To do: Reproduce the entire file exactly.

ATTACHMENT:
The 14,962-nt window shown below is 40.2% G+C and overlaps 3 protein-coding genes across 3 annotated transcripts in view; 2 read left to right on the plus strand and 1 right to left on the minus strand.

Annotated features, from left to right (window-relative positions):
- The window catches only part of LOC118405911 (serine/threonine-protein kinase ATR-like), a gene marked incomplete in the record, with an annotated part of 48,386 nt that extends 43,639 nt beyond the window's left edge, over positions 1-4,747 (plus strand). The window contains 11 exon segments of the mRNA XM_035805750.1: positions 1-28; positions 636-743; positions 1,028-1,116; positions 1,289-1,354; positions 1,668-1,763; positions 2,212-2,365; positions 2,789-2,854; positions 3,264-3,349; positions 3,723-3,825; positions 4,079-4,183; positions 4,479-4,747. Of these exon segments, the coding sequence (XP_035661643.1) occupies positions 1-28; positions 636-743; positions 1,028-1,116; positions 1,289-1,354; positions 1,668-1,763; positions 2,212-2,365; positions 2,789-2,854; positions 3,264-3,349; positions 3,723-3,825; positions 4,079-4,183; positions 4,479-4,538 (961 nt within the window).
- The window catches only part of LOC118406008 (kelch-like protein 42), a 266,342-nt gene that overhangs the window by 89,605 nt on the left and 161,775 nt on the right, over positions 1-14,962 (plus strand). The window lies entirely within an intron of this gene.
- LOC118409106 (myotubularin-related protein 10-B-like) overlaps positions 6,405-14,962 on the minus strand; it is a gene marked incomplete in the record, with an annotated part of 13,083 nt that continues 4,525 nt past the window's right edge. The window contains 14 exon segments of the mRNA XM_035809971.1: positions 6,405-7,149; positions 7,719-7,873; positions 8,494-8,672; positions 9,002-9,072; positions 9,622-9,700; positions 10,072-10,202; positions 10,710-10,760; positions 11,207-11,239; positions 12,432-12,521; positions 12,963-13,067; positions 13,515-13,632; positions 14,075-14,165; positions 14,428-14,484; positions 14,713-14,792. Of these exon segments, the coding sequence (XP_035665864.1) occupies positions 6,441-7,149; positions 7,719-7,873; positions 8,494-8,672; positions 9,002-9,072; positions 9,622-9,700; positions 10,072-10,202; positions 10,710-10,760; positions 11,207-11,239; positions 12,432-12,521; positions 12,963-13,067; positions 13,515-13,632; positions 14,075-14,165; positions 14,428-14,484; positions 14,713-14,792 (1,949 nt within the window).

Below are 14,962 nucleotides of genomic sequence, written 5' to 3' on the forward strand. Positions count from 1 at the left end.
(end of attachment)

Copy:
The 14,962-nt window shown below is 40.2% G+C and overlaps 3 protein-coding genes across 3 annotated transcripts in view; 2 read left to right on the plus strand and 1 right to left on the minus strand.

Annotated features, from left to right (window-relative positions):
- The window catches only part of LOC118405911 (serine/threonine-protein kinase ATR-like), a gene marked incomplete in the record, with an annotated part of 48,386 nt that extends 43,639 nt beyond the window's left edge, over positions 1-4,747 (plus strand). The window contains 11 exon segments of the mRNA XM_035805750.1: positions 1-28; positions 636-743; positions 1,028-1,116; positions 1,289-1,354; positions 1,668-1,763; positions 2,212-2,365; positions 2,789-2,854; positions 3,264-3,349; positions 3,723-3,825; positions 4,079-4,183; positions 4,479-4,747. Of these exon segments, the coding sequence (XP_035661643.1) occupies positions 1-28; positions 636-743; positions 1,028-1,116; positions 1,289-1,354; positions 1,668-1,763; positions 2,212-2,365; positions 2,789-2,854; positions 3,264-3,349; positions 3,723-3,825; positions 4,079-4,183; positions 4,479-4,538 (961 nt within the window).
- The window catches only part of LOC118406008 (kelch-like protein 42), a 266,342-nt gene that overhangs the window by 89,605 nt on the left and 161,775 nt on the right, over positions 1-14,962 (plus strand). The window lies entirely within an intron of this gene.
- LOC118409106 (myotubularin-related protein 10-B-like) overlaps positions 6,405-14,962 on the minus strand; it is a gene marked incomplete in the record, with an annotated part of 13,083 nt that continues 4,525 nt past the window's right edge. The window contains 14 exon segments of the mRNA XM_035809971.1: positions 6,405-7,149; positions 7,719-7,873; positions 8,494-8,672; positions 9,002-9,072; positions 9,622-9,700; positions 10,072-10,202; positions 10,710-10,760; positions 11,207-11,239; positions 12,432-12,521; positions 12,963-13,067; positions 13,515-13,632; positions 14,075-14,165; positions 14,428-14,484; positions 14,713-14,792. Of these exon segments, the coding sequence (XP_035665864.1) occupies positions 6,441-7,149; positions 7,719-7,873; positions 8,494-8,672; positions 9,002-9,072; positions 9,622-9,700; positions 10,072-10,202; positions 10,710-10,760; positions 11,207-11,239; positions 12,432-12,521; positions 12,963-13,067; positions 13,515-13,632; positions 14,075-14,165; positions 14,428-14,484; positions 14,713-14,792 (1,949 nt within the window).

Below are 14,962 nucleotides of genomic sequence, written 5' to 3' on the forward strand. Positions count from 1 at the left end.